6,116 625 1
Homoeopathy for the management of Asthma - A review of Council's Clinical Research
Bindu Sharma, Ritika Hassija Narula, Raj K Manchanda
April-June 2015, 9(2):69-78
Objective: To conduct a review of the Clinical Research work of the Council in the field of asthma. Methods: A comprehensive manual search of Council's publications pertaining to asthma was conducted to identify publications on the research work undertaken by the Council including CCRH Quarterly Bulletins (1982 to 2005), Clinical Research studies series and Indian Journal of Research in Homoeopathy (IJRH). Relevant research was categorized by study type and appraised according to study design with their clinical outcomes. Results: Only 20 publications pertaining to Asthma were found and 10 were selected consisting of observational studies and drug oriented studies. Conclusion: The positive outcome in controlling acute episodes of asthma, reducing the frequency and intensity of subsequent episodes and weaning of bronchodilators and other allopathic drugs have been reported. As only observational studies have been conducted, further pragmatic trials including randomized control studies are desirable.
  5,803 808 1
Protective effect of Zincum metallicum on rat model of Parkinson's disease
Andleeb Khan, Gulrana Khuwaja, Farah Islam, Hayat Javed, Tauheed Ishrat, Kumar Vaibhav, Badaruzaman Khan, Rizwana Tabassum, Minakshi Das, Md Ejaz Ahmed, Fakhrul Islam
April-June 2015, 9(2):86-95
Background: Parkinson's Disease (PD) is one of the major neurodegenerative disorders, and oxidative stress has been implicated in playing an important role in the pathogenesis of the disease. Zincum metallicum, produces symptoms mentioned in Homoeopathic Materia Medica which are akin to PD on which basis it might be considered as one at the intermediate to treat the disease. Materials and Methods: Rats were divided into eight groups; surgery was done by stereotaxic apparatus. 6 - hydroxydopamine was used to induce parkinsonism thereafter on 16 th day of lesioning animals were assessed by the video path analyzer. Animals were sacrificed and biochemical assays (Lipid peroxidation [LPO], glutathione [GSH], glutathione peroxide [GPx], glutathione reductase [GR], glutathione-S-transferase [GST]) and level of dopamine (DA), 3,4-dihydroxyphenylacetic acid (DOPAC), and homovanillic acid (HVA), were estimated. Further dopaminergic D 2 receptor binding was also done to confirm the induced parkinsonism. Results: The behavior activities (locomotor, distance travel, stereroevent) were decreased whereas the rest time was increased in lesion group animals as compared to the sham group. The locomotor activity and the distance traveled were protected significantly with 6C whereas rest time was protected significantly with 30C and 200C of Homoeopathic medicine Zincum metallicum. On the other hand, S + 30C and S + 200C groups have shown increased locomotor activities as compared to S group. The rest time was also increased significantly in S + 6C and S + 30C group animals as compared to S group. The elevated level of LPO and DA D 2 receptor binding density in PD group was protected significantly with Zincum metallicum (6C, 30C, and 200C). The depleted level of GSH and activity of antioxidant enzymes (GPx, GR, and GST) and DA and its metabolites DOPAC and HVA were protected significantly with Zincum metallicum (6C, 30C, and 200C). Conclusion: The study indicates the Zincum metallicum may be helpful in slowing down injury in parkinsonism and could be a beneficial drug for the prevention of PD.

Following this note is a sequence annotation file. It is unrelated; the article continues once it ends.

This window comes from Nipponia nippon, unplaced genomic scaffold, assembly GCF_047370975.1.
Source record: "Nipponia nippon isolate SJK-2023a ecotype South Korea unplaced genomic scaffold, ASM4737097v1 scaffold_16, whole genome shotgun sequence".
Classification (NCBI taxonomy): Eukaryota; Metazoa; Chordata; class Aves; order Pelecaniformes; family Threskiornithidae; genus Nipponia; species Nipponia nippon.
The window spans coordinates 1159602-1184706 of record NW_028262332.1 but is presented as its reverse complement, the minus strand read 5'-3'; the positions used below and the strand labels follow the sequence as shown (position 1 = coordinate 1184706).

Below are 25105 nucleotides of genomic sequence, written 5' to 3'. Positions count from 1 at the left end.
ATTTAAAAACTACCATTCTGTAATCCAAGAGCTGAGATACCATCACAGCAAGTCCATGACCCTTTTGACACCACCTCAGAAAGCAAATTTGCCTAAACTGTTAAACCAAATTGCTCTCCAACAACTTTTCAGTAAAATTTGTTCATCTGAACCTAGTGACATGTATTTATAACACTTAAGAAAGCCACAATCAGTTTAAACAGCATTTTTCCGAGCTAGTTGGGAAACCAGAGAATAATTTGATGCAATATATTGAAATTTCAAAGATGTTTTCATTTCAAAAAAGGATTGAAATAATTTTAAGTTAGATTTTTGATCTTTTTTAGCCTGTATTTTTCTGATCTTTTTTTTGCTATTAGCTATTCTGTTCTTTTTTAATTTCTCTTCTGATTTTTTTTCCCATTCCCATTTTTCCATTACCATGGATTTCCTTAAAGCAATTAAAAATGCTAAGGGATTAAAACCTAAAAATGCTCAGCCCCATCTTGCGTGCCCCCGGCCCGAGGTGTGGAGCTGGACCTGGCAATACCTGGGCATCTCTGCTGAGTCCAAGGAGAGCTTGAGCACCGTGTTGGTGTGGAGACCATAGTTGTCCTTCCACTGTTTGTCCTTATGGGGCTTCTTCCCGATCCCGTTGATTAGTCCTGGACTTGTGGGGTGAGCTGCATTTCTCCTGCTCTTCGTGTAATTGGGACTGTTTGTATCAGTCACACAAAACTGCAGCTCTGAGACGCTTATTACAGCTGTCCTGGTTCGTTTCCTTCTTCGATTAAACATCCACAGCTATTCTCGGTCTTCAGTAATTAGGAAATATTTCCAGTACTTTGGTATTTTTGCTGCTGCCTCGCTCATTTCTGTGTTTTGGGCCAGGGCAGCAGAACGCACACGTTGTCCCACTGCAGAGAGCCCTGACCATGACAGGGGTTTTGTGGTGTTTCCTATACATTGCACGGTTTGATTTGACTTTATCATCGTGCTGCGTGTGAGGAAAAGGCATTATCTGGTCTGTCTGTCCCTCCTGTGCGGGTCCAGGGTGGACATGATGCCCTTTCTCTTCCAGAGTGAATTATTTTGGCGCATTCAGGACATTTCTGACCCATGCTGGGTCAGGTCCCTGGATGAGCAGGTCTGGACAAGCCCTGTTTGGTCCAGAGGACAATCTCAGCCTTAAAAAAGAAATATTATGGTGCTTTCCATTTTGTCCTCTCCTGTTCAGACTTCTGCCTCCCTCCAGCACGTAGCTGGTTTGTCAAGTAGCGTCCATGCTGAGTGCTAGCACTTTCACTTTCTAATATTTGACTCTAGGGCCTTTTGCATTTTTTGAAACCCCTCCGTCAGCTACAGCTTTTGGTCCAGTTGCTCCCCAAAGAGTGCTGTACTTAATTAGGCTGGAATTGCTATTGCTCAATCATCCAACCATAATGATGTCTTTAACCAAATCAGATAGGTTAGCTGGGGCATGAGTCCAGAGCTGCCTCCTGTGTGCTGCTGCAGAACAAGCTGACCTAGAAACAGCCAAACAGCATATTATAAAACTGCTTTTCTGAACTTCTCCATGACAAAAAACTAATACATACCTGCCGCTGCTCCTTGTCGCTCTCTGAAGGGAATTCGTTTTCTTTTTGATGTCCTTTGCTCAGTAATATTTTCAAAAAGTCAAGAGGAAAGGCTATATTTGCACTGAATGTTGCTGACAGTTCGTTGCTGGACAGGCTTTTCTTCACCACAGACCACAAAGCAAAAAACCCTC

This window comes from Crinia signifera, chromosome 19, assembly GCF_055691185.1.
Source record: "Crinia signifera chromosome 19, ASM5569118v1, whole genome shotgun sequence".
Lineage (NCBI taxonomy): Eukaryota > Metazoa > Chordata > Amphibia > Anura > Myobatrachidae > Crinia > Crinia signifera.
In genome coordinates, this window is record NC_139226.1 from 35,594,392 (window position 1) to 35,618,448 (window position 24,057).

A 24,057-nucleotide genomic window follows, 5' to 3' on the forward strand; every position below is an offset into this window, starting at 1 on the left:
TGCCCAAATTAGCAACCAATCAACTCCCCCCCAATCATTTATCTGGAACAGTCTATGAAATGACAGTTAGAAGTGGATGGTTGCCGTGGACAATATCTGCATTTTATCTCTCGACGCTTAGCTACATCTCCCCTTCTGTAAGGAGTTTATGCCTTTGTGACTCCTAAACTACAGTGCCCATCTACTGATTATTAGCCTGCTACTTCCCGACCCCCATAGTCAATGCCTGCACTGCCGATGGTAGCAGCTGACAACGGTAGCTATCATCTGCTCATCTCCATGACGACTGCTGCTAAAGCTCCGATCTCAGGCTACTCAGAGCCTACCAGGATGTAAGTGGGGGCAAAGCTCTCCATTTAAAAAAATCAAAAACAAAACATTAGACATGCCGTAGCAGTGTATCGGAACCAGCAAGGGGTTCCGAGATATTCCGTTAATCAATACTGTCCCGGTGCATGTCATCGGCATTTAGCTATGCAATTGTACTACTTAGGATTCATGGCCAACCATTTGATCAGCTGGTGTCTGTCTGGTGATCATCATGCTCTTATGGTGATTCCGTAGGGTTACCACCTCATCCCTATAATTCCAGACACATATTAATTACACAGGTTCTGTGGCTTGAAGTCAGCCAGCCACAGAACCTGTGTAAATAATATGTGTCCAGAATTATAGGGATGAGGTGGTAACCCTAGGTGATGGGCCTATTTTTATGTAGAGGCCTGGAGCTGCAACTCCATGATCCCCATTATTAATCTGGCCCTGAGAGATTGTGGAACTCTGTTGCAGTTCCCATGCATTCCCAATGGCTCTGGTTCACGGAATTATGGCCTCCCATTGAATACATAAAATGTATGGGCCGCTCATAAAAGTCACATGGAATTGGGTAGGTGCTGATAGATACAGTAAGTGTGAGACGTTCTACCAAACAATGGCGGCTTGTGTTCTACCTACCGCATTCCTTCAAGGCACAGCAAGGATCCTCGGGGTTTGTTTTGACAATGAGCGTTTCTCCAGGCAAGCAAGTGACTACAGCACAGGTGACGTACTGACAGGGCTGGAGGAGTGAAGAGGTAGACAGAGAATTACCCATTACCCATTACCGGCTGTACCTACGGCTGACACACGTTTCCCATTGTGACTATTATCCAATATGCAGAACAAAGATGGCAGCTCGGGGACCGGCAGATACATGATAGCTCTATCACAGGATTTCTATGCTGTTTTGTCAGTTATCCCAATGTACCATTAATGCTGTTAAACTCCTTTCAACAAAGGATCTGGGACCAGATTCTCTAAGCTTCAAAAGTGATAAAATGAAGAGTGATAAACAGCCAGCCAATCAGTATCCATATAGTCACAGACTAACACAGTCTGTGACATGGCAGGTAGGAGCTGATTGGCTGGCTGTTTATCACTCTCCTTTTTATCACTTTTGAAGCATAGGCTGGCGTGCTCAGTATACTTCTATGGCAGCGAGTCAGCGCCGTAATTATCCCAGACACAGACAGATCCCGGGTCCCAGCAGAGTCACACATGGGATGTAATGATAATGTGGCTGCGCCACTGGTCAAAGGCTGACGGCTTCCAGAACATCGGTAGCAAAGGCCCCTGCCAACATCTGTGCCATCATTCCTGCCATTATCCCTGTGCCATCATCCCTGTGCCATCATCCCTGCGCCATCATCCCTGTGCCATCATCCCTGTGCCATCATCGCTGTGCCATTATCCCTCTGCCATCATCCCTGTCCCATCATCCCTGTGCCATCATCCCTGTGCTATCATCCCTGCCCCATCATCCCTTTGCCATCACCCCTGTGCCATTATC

3,552 500 2
Report on World Homoeopathy Summit organized by Global Homeopathy Foundation
Eswara Das, Rajesh Shah, Sreevals Menon
April-June 2015, 9(2):109-113